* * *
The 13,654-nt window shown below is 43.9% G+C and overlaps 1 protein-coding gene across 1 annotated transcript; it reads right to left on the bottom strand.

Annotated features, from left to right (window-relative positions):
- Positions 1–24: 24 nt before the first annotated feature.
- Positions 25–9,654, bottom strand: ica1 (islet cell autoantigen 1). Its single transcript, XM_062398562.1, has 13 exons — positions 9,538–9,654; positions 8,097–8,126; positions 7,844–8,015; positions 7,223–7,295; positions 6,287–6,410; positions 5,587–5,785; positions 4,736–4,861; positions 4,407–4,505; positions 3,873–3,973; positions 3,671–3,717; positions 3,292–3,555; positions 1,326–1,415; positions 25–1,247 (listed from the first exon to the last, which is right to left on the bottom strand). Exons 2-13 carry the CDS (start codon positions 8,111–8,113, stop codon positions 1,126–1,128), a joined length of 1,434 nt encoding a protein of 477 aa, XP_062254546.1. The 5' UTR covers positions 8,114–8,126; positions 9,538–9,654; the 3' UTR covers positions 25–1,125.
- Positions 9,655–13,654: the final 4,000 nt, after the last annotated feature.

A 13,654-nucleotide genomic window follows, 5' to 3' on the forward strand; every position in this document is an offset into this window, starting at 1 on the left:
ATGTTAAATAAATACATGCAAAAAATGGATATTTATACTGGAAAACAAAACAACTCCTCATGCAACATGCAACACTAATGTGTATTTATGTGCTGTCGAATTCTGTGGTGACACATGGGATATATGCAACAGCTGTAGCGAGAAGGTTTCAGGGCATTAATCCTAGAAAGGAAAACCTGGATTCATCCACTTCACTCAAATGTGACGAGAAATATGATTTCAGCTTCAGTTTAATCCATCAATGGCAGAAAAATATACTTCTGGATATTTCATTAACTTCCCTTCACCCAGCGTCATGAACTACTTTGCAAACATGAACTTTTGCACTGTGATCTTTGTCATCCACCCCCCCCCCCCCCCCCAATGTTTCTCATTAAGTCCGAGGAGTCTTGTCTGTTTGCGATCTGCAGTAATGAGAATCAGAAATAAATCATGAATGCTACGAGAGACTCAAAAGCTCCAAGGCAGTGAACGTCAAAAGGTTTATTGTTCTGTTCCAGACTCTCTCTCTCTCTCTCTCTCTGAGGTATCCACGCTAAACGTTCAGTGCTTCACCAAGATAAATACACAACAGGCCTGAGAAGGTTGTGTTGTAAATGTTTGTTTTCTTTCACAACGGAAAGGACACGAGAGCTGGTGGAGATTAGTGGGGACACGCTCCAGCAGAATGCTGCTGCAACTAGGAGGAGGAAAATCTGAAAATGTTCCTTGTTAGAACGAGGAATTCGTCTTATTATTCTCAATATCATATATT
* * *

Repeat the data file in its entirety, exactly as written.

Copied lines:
The 13,654-nt window shown below is 43.9% G+C and overlaps 1 protein-coding gene across 1 annotated transcript; it reads right to left on the bottom strand.

Annotated features, from left to right (window-relative positions):
- Positions 1–24: 24 nt before the first annotated feature.
- Positions 25–9,654, bottom strand: ica1 (islet cell autoantigen 1). Its single transcript, XM_062398562.1, has 13 exons — positions 9,538–9,654; positions 8,097–8,126; positions 7,844–8,015; positions 7,223–7,295; positions 6,287–6,410; positions 5,587–5,785; positions 4,736–4,861; positions 4,407–4,505; positions 3,873–3,973; positions 3,671–3,717; positions 3,292–3,555; positions 1,326–1,415; positions 25–1,247 (listed from the first exon to the last, which is right to left on the bottom strand). Exons 2-13 carry the CDS (start codon positions 8,111–8,113, stop codon positions 1,126–1,128), a joined length of 1,434 nt encoding a protein of 477 aa, XP_062254546.1. The 5' UTR covers positions 8,114–8,126; positions 9,538–9,654; the 3' UTR covers positions 25–1,125.
- Positions 9,655–13,654: the final 4,000 nt, after the last annotated feature.

A 13,654-nucleotide genomic window follows, 5' to 3' on the forward strand; every position in this document is an offset into this window, starting at 1 on the left:
ATGTTAAATAAATACATGCAAAAAATGGATATTTATACTGGAAAACAAAACAACTCCTCATGCAACATGCAACACTAATGTGTATTTATGTGCTGTCGAATTCTGTGGTGACACATGGGATATATGCAACAGCTGTAGCGAGAAGGTTTCAGGGCATTAATCCTAGAAAGGAAAACCTGGATTCATCCACTTCACTCAAATGTGACGAGAAATATGATTTCAGCTTCAGTTTAATCCATCAATGGCAGAAAAATATACTTCTGGATATTTCATTAACTTCCCTTCACCCAGCGTCATGAACTACTTTGCAAACATGAACTTTTGCACTGTGATCTTTGTCATCCACCCCCCCCCCCCCCCCCAATGTTTCTCATTAAGTCCGAGGAGTCTTGTCTGTTTGCGATCTGCAGTAATGAGAATCAGAAATAAATCATGAATGCTACGAGAGACTCAAAAGCTCCAAGGCAGTGAACGTCAAAAGGTTTATTGTTCTGTTCCAGACTCTCTCTCTCTCTCTCTCTCTGAGGTATCCACGCTAAACGTTCAGTGCTTCACCAAGATAAATACACAACAGGCCTGAGAAGGTTGTGTTGTAAATGTTTGTTTTCTTTCACAACGGAAAGGACACGAGAGCTGGTGGAGATTAGTGGGGACACGCTCCAGCAGAATGCTGCTGCAACTAGGAGGAGGAAAATCTGAAAATGTTCCTTGTTAGAACGAGGAATTCGTCTTATTATTCTCAATATCATATATT